Implementation of Single Shot MultiBox Detector in TensorFlow, to detect and classify traffic signs
Implementation of Single Shot MultiBox Detector (SSD) in TensorFlow, to detect and classify traffic signs. This implementation was able to achieve 40-45 fps on a GTX 1080 with an Intel Core i7-6700K.
Note this project is still work-in-progress. The main issue now is model overfitting. I am currently working on pre-training on VOC2012 first, then performing transfer learning over to traffic sign detection.
Currently only stop signs and pedestrian crossing signs are detected. Example detection images are below.
The model was trained on the LISA Traffic Sign Dataset, a dataset of US traffic signs.
Clone this repository somewhere, let's refer to it as
To run predictions using the pre-trained model: * Download the pre-trained model to
python inference.py -m demo* This will take the images from sample_images, annotate them, and display them on screen * To run predictions on your own images and/or videos, use the
-iflag in inference.py (see the code for more details) * Note the model severly overfits at this time
Training the model from scratch: * Download the LISA Traffic Sign Dataset, and store it in a directory
cd $LISA_DATA* Follow instructions in the LISA Traffic Sign Dataset to create 'mergedAnnotations.csv' such that only stop signs and pedestrian crossing signs are shown *
cp $ROOT/data_gathering/create_pickle.py $LISA_DATA*
ln -s $LISA_DATA/resized_images_* .*
ln -s $LISA_DATA/data_raw_*.p .*
python data_prep.py* This performs box matching between ground-truth boxes and default boxes, and packages the data into a format used later in the pipeline *
python train.py* This trains the SSD model *
python inference.py -m demo
Obivously, we are only detecting certain traffic signs in this implementation, whereas the original SSD implemetation detected a greater number of object classes in the PASCAL VOC and MS COCO datasets. Other notable differences are: * Uses AlexNet as the base network * Input image resolution is 400x260 * Uses a dynamic scaling factor based on the dimensions of the feature map relative to original image dimensions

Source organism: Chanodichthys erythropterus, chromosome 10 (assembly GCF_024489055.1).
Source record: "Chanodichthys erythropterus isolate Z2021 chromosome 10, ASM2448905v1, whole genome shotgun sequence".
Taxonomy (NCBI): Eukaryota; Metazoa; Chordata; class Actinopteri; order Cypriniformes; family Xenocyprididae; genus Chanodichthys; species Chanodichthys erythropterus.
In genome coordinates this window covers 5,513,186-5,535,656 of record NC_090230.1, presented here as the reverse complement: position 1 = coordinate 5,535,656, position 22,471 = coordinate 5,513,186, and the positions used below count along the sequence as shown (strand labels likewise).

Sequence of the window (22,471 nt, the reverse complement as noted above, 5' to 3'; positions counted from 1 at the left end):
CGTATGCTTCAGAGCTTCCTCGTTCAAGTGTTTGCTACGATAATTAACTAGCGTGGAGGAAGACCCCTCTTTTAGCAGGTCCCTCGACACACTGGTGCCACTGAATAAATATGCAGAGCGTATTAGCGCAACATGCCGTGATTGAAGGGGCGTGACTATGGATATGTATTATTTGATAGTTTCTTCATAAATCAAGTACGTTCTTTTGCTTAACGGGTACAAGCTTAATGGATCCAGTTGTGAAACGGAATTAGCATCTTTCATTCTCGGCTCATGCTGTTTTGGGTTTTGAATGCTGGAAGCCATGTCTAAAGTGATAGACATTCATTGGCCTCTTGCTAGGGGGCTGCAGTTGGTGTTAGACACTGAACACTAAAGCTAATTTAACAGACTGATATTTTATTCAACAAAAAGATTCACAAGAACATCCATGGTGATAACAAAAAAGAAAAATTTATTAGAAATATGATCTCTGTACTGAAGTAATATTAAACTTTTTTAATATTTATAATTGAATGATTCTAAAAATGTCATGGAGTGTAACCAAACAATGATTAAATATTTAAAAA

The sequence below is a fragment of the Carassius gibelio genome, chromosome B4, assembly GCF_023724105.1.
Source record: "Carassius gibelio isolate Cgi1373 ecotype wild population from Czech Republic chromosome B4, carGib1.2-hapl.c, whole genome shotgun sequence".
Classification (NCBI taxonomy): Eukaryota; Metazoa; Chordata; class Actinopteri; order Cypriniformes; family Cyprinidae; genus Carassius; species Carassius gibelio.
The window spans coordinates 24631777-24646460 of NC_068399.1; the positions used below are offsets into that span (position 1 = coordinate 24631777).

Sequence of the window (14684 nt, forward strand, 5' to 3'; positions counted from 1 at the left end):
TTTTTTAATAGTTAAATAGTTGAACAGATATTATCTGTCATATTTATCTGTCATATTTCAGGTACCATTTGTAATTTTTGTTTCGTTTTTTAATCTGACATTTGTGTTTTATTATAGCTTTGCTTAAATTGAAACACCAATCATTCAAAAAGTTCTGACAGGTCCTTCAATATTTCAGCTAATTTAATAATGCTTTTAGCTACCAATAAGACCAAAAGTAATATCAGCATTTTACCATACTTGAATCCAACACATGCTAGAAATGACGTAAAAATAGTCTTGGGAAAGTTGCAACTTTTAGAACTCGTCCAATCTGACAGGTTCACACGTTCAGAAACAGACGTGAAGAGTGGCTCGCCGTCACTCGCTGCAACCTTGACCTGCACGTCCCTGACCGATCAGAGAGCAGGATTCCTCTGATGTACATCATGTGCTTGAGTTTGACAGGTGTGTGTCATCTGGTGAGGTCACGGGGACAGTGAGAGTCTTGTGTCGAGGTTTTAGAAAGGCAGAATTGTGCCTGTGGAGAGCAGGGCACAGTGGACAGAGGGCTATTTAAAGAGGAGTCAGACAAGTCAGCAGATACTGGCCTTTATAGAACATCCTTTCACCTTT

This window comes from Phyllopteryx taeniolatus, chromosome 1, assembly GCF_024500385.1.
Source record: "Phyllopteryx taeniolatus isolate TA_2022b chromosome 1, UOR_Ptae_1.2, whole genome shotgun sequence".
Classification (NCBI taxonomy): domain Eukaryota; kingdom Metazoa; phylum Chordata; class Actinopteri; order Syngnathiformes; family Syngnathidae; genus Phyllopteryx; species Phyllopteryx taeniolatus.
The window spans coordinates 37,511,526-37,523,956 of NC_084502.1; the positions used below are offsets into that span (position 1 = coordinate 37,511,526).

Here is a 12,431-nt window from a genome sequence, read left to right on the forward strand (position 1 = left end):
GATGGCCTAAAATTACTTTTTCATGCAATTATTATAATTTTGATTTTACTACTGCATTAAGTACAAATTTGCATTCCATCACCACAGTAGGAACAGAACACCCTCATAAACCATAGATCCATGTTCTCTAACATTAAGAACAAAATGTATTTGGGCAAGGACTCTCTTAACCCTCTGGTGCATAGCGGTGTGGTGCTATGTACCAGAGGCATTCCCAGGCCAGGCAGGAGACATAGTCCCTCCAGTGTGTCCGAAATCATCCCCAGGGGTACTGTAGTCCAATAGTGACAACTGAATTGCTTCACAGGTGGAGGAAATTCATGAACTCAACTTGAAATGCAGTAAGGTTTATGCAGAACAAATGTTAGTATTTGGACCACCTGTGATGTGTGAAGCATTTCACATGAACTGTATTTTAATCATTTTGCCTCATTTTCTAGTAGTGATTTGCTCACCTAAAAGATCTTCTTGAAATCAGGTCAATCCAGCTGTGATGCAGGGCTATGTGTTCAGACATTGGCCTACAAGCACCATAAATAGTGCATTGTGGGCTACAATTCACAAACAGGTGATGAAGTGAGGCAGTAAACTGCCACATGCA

As mentioned above, this SSD implementation was able to achieve 40-45 fps on a GTX 1080 with an Intel Core i7 6700K.
The inference time is the sum of the neural network inference time, and Non-Maximum Suppression (NMS) time. Overall, the neural network inference time is significantly less than the NMS time, with the neural network inference time generally between 7-8 ms, whereas the NMS time is between 15-16 ms. The NMS algorithm implemented here has not been optimized, and runs on CPU only, so further effort to improve performance can be done there.
The entire LISA Traffic Sign Dataset consists of 47 distinct traffic sign classes. Since we are only concered with a subset of those classes, we only use a subset of the LISA dataset. Also, we ignore all training samples where we do not find a matching default box, further reducing our dataset's size. Due to this process, we end up with very little data to work with.
In order to improve on this issue, we can perform image data augmentation, and/or pre-train the model on a larger dataset (e.g. VOC2012, ILSVRC)
Given the small size of our pruned dataset, I chose a train/validation split of 95/5. The model was trained with Adadelta optimizers, with the default parameters provided by TensorFlow. The model was trained over 200 epochs, with a batch size of 32.
There are multiple potential areas of improvement in this project: